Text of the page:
HIV-Associated Neurocognitive Disorders (HAND): The view of a PsychiatristAuthor(s): Karl Goodkin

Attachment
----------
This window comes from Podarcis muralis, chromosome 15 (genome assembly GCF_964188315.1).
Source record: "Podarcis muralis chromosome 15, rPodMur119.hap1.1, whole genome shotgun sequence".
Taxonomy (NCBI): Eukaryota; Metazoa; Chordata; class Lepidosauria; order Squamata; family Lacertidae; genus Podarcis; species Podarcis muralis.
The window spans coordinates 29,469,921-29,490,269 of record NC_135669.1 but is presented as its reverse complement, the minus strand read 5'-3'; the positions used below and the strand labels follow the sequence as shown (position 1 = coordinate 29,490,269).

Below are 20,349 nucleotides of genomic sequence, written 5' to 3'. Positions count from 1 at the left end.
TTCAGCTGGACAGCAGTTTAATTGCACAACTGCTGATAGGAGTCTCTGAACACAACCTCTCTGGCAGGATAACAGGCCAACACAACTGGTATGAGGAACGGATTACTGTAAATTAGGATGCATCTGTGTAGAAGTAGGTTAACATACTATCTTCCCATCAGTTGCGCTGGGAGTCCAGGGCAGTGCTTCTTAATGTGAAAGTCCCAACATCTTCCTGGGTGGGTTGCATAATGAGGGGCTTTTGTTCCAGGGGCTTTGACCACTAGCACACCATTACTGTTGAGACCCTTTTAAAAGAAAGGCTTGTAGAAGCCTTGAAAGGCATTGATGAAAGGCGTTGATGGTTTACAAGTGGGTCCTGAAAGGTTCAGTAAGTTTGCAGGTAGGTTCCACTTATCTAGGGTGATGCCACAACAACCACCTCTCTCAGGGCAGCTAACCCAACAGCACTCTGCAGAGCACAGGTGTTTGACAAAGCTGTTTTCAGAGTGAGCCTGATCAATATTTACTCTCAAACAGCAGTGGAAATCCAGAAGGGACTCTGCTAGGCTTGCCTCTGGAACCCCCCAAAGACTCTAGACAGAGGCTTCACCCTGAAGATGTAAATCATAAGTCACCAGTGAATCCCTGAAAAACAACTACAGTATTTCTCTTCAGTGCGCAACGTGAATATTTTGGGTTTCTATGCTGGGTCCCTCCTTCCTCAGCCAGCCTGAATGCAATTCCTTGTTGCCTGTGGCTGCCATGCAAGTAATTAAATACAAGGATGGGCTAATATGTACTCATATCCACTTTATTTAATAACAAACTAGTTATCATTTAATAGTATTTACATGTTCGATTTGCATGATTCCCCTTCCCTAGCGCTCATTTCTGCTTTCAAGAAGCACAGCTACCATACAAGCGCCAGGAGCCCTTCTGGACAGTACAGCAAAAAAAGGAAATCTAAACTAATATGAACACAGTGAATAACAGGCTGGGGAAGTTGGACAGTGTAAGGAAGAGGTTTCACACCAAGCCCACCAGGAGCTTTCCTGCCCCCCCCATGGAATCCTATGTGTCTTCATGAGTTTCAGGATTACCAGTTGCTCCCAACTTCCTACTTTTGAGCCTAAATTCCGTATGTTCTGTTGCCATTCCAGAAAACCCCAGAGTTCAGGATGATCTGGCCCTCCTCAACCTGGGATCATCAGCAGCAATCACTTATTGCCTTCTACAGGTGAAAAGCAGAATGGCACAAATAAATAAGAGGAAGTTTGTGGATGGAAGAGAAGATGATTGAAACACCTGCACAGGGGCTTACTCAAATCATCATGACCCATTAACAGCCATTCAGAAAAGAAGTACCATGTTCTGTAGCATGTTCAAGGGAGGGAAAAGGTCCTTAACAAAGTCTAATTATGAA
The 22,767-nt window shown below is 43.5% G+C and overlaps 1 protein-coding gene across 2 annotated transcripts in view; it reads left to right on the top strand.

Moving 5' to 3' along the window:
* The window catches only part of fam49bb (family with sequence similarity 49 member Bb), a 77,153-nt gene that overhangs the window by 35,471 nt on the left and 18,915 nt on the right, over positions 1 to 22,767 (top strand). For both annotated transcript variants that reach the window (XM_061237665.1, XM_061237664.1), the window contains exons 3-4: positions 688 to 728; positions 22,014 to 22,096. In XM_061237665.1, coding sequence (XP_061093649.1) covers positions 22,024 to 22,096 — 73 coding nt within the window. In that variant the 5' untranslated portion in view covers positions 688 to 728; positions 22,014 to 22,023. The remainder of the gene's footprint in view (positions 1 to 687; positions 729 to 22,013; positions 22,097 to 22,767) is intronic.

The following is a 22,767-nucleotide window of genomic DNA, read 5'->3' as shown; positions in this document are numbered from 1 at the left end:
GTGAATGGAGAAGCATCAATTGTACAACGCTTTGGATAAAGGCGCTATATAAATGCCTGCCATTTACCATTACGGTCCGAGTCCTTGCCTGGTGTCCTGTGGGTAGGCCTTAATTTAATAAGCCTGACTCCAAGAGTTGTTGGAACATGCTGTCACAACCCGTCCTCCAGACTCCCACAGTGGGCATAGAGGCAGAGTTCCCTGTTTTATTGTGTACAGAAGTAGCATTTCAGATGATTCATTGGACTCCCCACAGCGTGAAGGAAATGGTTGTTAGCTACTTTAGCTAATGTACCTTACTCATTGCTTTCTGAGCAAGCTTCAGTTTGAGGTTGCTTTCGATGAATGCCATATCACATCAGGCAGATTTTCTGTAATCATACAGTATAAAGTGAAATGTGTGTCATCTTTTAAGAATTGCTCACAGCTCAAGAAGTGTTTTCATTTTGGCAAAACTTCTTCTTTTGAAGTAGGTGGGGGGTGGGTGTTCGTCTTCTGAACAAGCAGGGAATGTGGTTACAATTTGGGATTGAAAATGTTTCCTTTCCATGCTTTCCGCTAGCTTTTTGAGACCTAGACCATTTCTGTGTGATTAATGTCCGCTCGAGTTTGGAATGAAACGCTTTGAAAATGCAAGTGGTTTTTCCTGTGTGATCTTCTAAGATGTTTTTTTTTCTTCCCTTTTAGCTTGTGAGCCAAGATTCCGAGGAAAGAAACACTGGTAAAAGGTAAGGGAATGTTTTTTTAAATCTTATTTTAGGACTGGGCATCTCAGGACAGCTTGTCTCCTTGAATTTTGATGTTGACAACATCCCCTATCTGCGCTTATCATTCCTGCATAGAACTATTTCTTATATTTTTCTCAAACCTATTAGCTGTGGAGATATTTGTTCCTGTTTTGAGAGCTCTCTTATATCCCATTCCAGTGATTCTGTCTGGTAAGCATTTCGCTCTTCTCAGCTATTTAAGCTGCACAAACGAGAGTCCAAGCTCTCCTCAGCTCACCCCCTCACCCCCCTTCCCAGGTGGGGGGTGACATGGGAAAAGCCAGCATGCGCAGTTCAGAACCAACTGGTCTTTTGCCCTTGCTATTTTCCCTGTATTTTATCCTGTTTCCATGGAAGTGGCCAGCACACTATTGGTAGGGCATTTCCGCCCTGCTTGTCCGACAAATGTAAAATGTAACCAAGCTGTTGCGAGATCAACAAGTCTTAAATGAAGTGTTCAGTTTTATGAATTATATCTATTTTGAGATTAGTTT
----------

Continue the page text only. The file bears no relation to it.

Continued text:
HIV-associated neurocognitive disorders (HAND) are most commonly seen in the late symptomatic stage of HIV disease, i.e., “full-blown” AIDS. The Frascati Conference revision of the American Academy of Neurology criteria recognizes two clinical neurocognitive disorders: mild neurocognitive disorder (MND) and HIV-associated dementia (HAD). For a diagnosis of MND, there must be mild neurocognitive impairment in at least two domains of cognitive performance and, at most, a minor functional impairment in daily living, insufficient severity for a diagnosis of HAD, and no other known etiology for the symptoms. For a diagnosis of HAD, there must be severe cognitive impairment in two or more domains, at least a moderate level of functional status impairment due to the cognitive symptoms, a lack of clouding of consciousness (i.e., delirium), and no support for another etiology accounting for these symptoms. Cognitive deficits are expected to be established by formal neuropsychological testing. However, broad screening tests are frequently used in practice. HAD is an AIDS-defining diagnosis and may be the first symptom of infection in as many as 25% of patients. Both MND and HAD have been reported to have declined in incidence by as much as 50% since the introduction of effective antiretroviral therapy (ART). Yet, the frequency of HAND has remained similar to the eras prior to effective ART due to inclusion of the condition known as “asymptomatic neurocognitive impairment” (ANI) (or “sub-clinical” neurocognitive impairment). ANI occurs when there is significant cognitive decline in two or more domains of neuropsychological performance but no significant decline in functional status. It is estimated that ANI, as opposed to MND and HAD, has not significantly declined in prevalence in the HAART era.